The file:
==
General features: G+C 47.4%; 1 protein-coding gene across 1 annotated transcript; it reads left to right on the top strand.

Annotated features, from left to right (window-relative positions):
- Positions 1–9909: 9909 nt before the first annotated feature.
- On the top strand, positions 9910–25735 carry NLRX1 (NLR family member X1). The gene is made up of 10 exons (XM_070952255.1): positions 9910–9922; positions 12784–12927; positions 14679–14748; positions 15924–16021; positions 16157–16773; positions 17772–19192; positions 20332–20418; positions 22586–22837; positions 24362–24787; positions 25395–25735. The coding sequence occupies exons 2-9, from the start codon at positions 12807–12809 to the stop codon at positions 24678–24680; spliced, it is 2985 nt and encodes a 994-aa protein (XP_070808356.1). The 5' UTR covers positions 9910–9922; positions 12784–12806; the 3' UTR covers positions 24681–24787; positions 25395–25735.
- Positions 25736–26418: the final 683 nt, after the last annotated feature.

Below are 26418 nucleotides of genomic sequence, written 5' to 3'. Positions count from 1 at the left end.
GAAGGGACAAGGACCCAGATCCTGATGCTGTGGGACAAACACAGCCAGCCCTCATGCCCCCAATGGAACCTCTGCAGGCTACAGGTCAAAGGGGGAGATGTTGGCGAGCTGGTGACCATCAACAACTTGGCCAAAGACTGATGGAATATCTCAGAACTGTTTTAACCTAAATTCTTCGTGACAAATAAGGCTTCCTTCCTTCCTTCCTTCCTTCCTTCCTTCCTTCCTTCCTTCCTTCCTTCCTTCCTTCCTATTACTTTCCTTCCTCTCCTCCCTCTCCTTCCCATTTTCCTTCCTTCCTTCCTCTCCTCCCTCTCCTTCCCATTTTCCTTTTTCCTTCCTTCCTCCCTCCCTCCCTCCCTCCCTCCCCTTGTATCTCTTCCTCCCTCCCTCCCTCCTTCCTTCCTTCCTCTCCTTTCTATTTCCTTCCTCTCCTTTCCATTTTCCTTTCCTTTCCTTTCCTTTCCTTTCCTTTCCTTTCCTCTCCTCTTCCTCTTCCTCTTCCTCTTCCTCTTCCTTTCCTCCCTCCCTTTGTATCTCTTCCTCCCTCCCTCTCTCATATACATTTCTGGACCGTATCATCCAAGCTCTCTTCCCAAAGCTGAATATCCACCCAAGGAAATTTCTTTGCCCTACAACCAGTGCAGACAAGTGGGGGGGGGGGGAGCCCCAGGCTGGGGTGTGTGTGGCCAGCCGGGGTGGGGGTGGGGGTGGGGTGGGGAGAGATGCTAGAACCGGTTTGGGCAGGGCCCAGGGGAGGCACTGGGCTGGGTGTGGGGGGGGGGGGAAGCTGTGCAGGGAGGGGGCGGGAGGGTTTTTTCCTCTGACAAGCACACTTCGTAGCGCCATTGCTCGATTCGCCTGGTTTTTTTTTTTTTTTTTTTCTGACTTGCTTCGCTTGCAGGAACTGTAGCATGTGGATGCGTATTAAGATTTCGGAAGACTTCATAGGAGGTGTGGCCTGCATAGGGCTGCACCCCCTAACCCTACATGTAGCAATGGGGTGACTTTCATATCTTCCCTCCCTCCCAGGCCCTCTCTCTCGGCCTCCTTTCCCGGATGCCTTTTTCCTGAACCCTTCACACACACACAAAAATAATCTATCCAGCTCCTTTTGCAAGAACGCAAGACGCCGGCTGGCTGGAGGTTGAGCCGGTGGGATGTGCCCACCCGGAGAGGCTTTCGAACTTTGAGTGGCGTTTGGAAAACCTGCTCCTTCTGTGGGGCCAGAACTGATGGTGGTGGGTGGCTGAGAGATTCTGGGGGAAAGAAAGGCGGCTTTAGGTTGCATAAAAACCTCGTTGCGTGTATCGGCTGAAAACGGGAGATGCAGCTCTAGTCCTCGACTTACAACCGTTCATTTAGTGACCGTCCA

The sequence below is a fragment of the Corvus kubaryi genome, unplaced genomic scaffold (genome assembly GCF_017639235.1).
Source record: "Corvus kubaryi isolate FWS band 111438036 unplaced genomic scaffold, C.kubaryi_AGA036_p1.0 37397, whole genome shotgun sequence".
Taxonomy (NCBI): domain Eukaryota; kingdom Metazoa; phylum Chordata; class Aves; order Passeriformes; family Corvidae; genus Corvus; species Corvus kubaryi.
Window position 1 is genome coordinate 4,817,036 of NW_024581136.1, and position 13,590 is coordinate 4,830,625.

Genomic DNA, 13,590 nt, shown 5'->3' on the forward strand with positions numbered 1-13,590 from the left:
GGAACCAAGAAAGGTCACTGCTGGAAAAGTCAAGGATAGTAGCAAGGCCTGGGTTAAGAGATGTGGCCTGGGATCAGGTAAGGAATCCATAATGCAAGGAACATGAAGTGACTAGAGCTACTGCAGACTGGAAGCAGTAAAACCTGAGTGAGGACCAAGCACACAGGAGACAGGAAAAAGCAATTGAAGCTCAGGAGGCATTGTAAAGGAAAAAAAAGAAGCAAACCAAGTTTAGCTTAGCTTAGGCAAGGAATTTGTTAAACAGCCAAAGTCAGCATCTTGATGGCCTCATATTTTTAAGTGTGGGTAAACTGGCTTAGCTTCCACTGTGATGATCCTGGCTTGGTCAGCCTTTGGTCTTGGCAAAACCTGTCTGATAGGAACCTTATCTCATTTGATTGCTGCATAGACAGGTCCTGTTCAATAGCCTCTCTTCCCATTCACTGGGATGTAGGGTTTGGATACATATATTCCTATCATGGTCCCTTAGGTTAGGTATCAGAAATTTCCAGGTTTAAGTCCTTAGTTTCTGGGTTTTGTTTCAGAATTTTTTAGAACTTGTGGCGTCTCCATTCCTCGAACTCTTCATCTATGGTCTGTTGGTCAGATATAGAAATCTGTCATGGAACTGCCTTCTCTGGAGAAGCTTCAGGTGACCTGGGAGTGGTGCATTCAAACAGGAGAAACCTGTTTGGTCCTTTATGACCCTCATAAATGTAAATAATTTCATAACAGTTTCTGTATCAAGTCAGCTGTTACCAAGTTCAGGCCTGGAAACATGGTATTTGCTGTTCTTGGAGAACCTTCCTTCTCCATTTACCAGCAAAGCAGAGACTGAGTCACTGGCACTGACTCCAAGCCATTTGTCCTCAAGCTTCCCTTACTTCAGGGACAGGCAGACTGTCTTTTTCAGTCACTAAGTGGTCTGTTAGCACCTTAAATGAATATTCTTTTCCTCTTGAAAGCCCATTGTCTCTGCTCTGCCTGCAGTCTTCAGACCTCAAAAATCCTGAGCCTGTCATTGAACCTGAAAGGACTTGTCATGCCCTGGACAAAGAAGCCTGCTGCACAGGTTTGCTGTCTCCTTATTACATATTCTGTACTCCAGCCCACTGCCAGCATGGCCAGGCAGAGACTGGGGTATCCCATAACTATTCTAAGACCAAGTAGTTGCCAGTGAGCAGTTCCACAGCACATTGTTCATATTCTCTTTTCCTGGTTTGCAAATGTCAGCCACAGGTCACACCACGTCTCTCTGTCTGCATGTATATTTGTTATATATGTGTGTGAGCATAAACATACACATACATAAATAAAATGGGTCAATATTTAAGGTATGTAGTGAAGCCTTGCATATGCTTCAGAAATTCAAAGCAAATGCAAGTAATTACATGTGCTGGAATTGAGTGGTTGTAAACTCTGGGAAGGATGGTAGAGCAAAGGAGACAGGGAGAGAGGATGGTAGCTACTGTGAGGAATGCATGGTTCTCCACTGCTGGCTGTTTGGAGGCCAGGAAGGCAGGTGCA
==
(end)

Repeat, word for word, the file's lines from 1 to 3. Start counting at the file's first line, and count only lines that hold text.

General features: G+C 47.4%; 1 protein-coding gene across 1 annotated transcript; it reads left to right on the top strand.

Annotated features, from left to right (window-relative positions):
- Positions 1–9909: 9909 nt before the first annotated feature.